If you have any children whom you DO NOT want to go into acting, see this one with them. I loved the shots of Dublin, where it was filmed...even though it's set in Liverpool. Be prepared to be puzzled first time through. It took me two showings to figure it out.
  • comment
    • Author: Whitehammer
    A coming-of-age story -- for once, about a girl rather than the usual run of little men. Stella is just turned sixteen and has joined the backstage crew of a small theatre company in post-war Liverpool. Her sadness and loneliness lead her to imaginary phone calls with the mother she's lost, a longing for the father she doesn't know, and longing for love. She's flawed, spirited, growing and changing. She goes through all the difficulties of a teenage girl encountering teenage boys, falling into infatuations, and looking for some adult to pattern her life on or the guidance to make her own way....

    It's a wonderful film until it takes a peculiar turn and becomes more the story of Alan Rickman's character, the talented but unbalanced character actor brought in to take on the role of Captain Hook in "Peter Pan." The first two thirds of the film are highly recommended; the ending simply leaves me disturbed -- but whenever I have a chance to see the movie again, it's hard to resist. Georgina Cates does a fine job, Alan Rickman is in good form; Hugh Grant is fine in his role, but his role was less significant than I expected -- his character is mainly important in how Stella sees him and in how it affects her passage into emotional adulthood. Stella's passage into sexual adulthood is the most distressing turn of all, and leaves me wondering whether I can like a film that makes this choice (and shifts its focus from the young woman who was at its center to the adult man who doesn't appear until midway through).
  • comment
    • Author: Brol
    That's how you should look at it. TBH I skipped a lot of scenes because I was looking forward to Alan Rickman and I couldn't bear listening to the dialogue, it was hard to understand their accent, and somehow the feeling was weird. However, I gotta say this movie has a lot of symbolism, as someone put it perfectly on a comment in youtube, of how Potter is Peter Pan who seduces lost boys, of Stella as Wendy who sadly escapes her childhood in a very very twisted way and O'Hara as Captain Hook whose actor usually play both Captain Hook and Wendy's father.

    I have never been a fan of Peter Pan, that thing is just so creepy and it annoys me the idea of that selfish little pretty boy. This movie annoys me as well, the feeling is too personal it's almost weird to see those ugly things reenacted on screen. Not a lot of people get the deeper layer of meaning of this movie if they don't see the relationship between the play and the movie itself. I would not like to see O'Hara as a child molester even though he seems to be. The dark side of the industry I believe. Girls are expected to be slutty very, very soon; and though it's kind of disgusting O'Hara took her but he had a reason indeed, and that reason turned out quite nasty later on. Very, very sad indeed.

    I'm quite confused when it comes to talk about rating this movie. It is terrific, but it's too dark, too angst, too depressed - not that these qualities mean it's bad like a lot of usual audiences would think - I think usually people expect the light at the end of the tunnel, but with all respect to reality and in connection with Peter Pan, sorry Wendy has to grow up. And life can be quite nastier than you think.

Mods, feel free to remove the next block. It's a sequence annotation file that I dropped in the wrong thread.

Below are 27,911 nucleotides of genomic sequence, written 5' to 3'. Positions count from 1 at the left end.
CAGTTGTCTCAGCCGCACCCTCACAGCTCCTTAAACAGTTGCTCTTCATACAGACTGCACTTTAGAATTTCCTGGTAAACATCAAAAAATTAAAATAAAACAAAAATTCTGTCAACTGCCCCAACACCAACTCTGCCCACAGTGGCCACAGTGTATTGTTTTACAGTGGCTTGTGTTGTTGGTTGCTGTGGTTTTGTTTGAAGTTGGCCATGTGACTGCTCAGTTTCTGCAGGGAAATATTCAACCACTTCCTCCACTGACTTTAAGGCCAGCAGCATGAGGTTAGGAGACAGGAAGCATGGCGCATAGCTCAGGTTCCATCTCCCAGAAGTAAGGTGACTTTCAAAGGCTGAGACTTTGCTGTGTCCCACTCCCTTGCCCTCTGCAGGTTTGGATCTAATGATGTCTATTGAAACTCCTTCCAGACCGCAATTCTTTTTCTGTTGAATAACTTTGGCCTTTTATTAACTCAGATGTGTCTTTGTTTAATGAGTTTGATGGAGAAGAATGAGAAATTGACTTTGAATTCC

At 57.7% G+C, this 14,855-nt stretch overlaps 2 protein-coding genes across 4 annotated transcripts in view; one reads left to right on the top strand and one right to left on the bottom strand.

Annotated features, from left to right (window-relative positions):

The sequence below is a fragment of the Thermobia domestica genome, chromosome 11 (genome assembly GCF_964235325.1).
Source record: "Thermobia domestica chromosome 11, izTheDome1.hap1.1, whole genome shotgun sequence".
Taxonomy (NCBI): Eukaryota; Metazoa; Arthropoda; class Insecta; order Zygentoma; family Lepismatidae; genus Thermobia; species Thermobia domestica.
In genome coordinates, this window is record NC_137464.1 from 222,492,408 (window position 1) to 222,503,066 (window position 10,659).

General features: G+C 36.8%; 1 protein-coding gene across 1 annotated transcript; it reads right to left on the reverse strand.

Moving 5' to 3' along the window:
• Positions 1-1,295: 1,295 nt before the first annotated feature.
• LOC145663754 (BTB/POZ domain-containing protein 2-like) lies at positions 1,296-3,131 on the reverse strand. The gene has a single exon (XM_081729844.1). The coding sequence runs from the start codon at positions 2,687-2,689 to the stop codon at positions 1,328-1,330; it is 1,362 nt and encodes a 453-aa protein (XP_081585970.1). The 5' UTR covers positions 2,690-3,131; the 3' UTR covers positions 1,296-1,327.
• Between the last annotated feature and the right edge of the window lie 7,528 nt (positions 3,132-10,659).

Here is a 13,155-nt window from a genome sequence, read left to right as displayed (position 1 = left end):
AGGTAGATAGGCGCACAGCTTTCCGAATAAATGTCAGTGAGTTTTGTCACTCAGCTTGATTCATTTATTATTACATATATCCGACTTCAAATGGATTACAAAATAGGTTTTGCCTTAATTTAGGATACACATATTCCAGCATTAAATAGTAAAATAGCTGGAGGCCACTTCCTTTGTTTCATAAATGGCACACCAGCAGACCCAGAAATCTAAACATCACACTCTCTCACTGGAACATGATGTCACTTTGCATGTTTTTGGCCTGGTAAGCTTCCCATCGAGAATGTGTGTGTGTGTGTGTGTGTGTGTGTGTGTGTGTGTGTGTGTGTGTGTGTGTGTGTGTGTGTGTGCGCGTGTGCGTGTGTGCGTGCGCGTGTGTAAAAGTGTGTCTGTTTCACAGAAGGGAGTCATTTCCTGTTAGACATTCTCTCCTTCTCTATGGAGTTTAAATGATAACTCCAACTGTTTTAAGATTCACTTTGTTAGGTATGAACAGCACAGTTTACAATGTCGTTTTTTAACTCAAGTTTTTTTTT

It is just, very depressing. But still a deep and high quality movie. But controversial, indeed.
  • comment
    • Author: Rollers from Abdun
    What a strange title to give a film about some of the ugliest characters you'll ever come across. This film could have been put out by those who felt for centuries that "theater folk" are people to stay FAR away from - their nasty name-calling, their preying on the young, their perversions, their plain meanness - can't be rubbed away as easily as the darkness drawn by any numbered make-up.

    Whew, what an ugly UGLY group of people. I shivered. You'll want a bath after this one.

    The acting, sets, costumes were first rate - particularly Nicola Pagett, Hugh Grant, Alun Armstrong, Peter Firth, and the girl playing the lead (whose name now escapes me). It was wonderful to see Pagett in a film again (she was superb not only in Upstairs Downstairs but as the greatest Anna Karenina yet seen in the 10 hour series). I was also pleased to see Rita Tushingham in too small a part as the aunt.

    If you like watching bullies gather together in playgrounds to attack, kick, and tear apart the clothes, confidence, limbs and self-esteem of the smallest and youngest, you may however find this appealing. For me, this is one of the darkest and most depressing films I've ever seen.
  • comment
    • Author: Felhann
    Have you ever noticed that we tend to be harder on the movies that disappoint us, rather than the ones we approach with lowered expectations? That's what happened here.

    First of all, I wouldn't have seen this at all if I hadn't been seduced by the deceptive PR. Promise one thing and deliver another. I thought it was kind of mean to get lure me into the theater with the promise of something more lighthearted. The worst part? I went with my parents. Yeah, thanks so much. I really want to see a movie about incest when I'm sitting with my Mom and Dad.